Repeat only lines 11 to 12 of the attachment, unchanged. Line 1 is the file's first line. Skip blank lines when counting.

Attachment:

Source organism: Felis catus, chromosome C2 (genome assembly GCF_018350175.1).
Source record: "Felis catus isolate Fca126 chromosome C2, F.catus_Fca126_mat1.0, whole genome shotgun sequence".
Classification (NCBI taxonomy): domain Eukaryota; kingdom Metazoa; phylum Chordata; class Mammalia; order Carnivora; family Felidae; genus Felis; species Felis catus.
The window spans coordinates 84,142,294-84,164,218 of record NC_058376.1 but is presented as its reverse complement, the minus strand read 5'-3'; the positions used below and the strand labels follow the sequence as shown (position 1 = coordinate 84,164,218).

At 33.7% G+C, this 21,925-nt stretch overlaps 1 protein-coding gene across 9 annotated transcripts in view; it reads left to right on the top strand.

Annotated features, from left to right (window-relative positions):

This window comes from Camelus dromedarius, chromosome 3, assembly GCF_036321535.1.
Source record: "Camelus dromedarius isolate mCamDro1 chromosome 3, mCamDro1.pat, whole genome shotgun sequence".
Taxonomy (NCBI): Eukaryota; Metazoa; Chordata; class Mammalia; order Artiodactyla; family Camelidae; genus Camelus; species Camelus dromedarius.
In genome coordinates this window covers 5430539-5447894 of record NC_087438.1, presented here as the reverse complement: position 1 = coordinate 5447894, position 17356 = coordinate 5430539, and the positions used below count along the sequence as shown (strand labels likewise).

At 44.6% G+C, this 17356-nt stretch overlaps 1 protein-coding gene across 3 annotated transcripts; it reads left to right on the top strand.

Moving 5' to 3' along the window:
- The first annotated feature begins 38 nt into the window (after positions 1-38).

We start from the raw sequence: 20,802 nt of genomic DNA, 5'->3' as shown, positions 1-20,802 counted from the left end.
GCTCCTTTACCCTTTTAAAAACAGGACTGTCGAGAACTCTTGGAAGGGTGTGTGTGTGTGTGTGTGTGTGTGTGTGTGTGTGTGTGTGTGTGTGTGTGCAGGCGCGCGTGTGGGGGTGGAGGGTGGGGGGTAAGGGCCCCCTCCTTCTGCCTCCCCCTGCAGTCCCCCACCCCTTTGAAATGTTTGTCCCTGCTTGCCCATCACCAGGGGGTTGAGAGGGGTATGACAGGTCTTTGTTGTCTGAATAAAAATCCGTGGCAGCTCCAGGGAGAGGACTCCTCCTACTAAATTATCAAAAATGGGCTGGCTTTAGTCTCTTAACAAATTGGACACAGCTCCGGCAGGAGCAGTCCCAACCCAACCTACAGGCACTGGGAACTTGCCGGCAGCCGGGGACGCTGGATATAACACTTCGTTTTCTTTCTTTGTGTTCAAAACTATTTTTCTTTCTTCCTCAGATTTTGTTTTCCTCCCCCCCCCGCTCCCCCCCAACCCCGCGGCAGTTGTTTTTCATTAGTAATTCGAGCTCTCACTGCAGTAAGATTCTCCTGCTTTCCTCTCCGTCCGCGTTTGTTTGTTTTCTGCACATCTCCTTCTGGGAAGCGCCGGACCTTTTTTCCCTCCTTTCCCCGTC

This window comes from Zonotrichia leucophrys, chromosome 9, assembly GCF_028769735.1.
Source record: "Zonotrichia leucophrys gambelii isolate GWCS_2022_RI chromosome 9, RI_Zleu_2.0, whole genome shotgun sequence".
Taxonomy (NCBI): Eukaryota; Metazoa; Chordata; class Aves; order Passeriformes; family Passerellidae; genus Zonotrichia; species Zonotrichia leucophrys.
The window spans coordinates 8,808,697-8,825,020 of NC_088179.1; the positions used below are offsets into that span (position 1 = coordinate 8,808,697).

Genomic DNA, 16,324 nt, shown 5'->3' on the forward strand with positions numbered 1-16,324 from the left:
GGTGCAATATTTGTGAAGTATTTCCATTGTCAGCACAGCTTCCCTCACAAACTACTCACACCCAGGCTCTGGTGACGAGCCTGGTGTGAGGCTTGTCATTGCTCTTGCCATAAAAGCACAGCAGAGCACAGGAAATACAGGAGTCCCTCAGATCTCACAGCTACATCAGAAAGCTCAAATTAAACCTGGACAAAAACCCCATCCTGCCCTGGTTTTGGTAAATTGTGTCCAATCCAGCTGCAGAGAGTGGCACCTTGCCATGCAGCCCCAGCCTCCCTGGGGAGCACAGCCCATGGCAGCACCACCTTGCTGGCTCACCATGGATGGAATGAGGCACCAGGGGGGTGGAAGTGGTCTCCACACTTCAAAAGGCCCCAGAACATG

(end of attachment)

At 44.6% G+C, this 17356-nt stretch overlaps 1 protein-coding gene across 3 annotated transcripts; it reads left to right on the top strand.

Moving 5' to 3' along the window: